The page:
Bayerische Motoren Werke AG plans to quadruple production capacity in China, risking efforts to avoid overdependence on one market.
The world’s largest maker of luxury vehicles started production of the X1 compact sport-utility vehicle today at a new factory in China, part of a 1.5 billion-euro ($1.9 billion) expansion. Combined with an existing plant in Da Dong, the Tiexi facility will boost capacity to as many as 400,000 cars a year from 100,000, BMW said today, lifting its production target and investment plans for the country.
The Munich-based manufacturer’s expansion, part of competition with Volkswagen AG’s Audi for the luxury-car sales lead, could increase reliance on China for growth. BMW sold 43,800 more cars globally through the first four months of 2012, compared with a year earlier, with 60 percent of those additional sales in China. For Audi, China accounted for 74 percent of its delivery growth of 49,300 vehicles this year, according to company figures.
Prana Tharthiharan Natarajan, a research analyst at Frost & Sullivan in Chennai, India, points out the conundrum facing the luxury-car producers.
“There are no other regions that can provide for such massive numbers of sales as China can,” he said. “In the event of economic turmoil in China, most German automakers could end up with hundreds of thousands of unsold cars.”
BMW sold 2 percent of its cars to Chinese customers in 2005. That rate rose to 21 percent of the brand’s sales in the first four months of this year. The company delivered a record 1.67 million cars last year and targets further growth in 2012 thanks to China. Today’s opening makes China the only country with multiple BMW assembly sites outside Germany.
The shares gained as much as 77 cents, or 1.3 percent, to 62.58 euros and traded 0.1 percent higher as of 9:44 a.m. in Frankfurt. The stock has gained 20 percent this year, valuing the carmaker at 39.5 billion euros.
A dropoff of Chinese demand would risk more than growth. Profit could also tumble, with automakers earning as much as five times more per vehicle in China compared with other markets because of the tendency of customers there to buy high-end models loaded with extras, according to August Joas, automotive partner with consulting company Oliver Wyman.
Quarter of Profit
That means China accounts for about 25 percent of profit for Germany’s high-end automakers, said Juergen Pieper, an analyst with Bankhaus Metzler in Frankfurt.
“China’s importance for all German premium carmakers is big, but it’s much better to be dependent on China than on France or Italy,” said Pieper. “Russia and India could be a substitute, but China will remain the number one for five to 10 years.”
Daimler AG’s Mercedes-Benz has the lowest dependence on China among the world’s top three luxury car brands. With growth held back by the changeover to a new generation of the B-Class compact and limited availability of the M-Class and GLK sport-utility vehicles, China accounted for just 25 percent of Mercedes’s sales growth of 37,000 vehicles in the first four months of 2012.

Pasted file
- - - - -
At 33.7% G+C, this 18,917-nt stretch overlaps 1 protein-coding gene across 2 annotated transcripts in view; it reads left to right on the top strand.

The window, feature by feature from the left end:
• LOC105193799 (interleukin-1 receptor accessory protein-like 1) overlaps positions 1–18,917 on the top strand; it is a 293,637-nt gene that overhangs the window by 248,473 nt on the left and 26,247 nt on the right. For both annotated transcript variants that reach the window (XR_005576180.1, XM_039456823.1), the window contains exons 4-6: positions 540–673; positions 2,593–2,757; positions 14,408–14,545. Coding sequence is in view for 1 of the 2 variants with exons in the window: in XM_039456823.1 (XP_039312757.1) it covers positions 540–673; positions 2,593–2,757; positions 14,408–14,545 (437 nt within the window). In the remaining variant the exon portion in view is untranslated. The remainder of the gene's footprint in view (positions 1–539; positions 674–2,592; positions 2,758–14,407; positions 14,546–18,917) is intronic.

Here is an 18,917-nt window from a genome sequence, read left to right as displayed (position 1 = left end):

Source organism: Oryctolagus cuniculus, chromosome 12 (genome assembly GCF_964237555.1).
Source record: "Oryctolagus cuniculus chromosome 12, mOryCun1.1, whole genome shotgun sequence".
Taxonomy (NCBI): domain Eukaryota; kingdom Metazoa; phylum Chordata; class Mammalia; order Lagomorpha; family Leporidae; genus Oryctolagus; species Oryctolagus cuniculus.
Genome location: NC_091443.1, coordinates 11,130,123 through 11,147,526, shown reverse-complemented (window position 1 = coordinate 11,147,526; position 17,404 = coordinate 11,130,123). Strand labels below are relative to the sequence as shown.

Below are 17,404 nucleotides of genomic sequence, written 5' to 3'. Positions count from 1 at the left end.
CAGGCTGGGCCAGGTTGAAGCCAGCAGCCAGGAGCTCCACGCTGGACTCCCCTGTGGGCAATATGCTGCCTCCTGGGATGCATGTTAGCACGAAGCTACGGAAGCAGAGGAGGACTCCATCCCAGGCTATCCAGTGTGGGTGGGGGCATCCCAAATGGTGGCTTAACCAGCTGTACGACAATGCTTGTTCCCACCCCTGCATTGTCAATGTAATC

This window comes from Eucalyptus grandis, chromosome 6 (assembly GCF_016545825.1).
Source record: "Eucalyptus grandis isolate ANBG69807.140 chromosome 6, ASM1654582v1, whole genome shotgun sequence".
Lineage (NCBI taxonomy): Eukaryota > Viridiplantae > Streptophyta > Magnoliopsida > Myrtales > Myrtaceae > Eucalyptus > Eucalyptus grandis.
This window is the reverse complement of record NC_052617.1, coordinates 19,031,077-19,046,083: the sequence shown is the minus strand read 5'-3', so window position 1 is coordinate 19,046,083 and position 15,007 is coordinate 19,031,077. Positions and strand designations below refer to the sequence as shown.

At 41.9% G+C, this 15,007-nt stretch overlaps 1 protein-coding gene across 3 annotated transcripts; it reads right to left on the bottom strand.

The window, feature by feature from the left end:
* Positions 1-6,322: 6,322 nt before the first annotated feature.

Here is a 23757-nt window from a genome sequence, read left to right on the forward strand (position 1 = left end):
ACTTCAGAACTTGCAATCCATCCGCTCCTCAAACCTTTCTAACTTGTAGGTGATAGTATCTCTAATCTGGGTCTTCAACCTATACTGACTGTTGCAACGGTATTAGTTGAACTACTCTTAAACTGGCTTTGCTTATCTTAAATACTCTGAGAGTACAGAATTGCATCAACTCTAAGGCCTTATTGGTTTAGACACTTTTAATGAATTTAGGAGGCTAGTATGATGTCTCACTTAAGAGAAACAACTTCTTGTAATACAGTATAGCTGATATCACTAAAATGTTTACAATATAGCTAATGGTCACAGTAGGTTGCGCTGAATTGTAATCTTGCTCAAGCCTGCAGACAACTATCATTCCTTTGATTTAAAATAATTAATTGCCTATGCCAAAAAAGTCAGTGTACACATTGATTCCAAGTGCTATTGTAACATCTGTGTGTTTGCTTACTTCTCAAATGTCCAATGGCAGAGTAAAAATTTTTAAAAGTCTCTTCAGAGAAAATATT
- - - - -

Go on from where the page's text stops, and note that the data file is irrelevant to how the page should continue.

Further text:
The Stuttgart-based automaker plans to boost its presence in China to challenge Audi’s lead in the world’s largest car market. Three compact models are due to be made in China and an engine factory will start production next year. In December, Daimler began building the GLK in China, adding to local assembly of the C-Class and a stretched version of the E-Class.
General Motors Co., the top automaker in China, has little presence in the country’s luxury market. The company said last month it is preparing a renewed effort to sell Cadillacs in China.
Audi got an early head start on the back of VW’s entry into the market in the 1980s. That advantage has fueled its pursuit of BMW as it was quicker to tailor models for local demands, including extended versions of the A4, A6 and A8 sedans. It also exposes the brand more to the Chinese economy.
“Audi would have significantly bigger problems from a China slowdown than BMW, which has a better global balance,” said Ferdinand Dudenhoeffer, director of the Center for Automotive Research at the University of Duisburg-Essen. “Audi risks becoming dependent on a single country. If China coughs, the VW Group as a whole has big problems.”
To reduce its exposure to China, Audi plans to build a factory in Mexico to supply vehicles to the U.S. and South America. BMW is planning a factory in Brazil to target a new source of growth. The risks of banking on a single market were made clear when Porsche AG nearly collapsed in the early ‘90s because of its dependence for revenue on American demand for sports cars.
“We want to achieve a balance between Germany, the U.S. and China,” Chief Executive Officer Norbert Reithofer told reporters today at the plant opening. “We do not only expand our capacities in China in order to balance production globally.”
BMW said today that China sales will rise as much as 30 percent this year.
Still, the efforts by BMW and Audi to wean themselves from a reliance on China may have limited effects. The market is projected to account for more than 50 percent of the growth of the top-two upscale carmakers in 2015, with Mercedes only slightly lower at 47 percent, according to data from researcher IHS Automotive.
With Europe under strain from government spending cuts and the U.S. still recovering from the financial crisis, there may be little alternative in the coming years, and Chinese demand has proven to be resilient to a broader slowdown as BMW, Audi and Mercedes expand their lineups to include smaller, cheaper cars. Vehicle sales in China declined 1.3 percent in the first four months of 2012, while Audi deliveries gained 41 percent, BMW 35 percent and Mercedes 11 percent.
“It’s a vast market with vast opportunities,” said Oliver Wyman’s Joas. “Compared with European and North American markets, the Chinese market has the greatest potential.”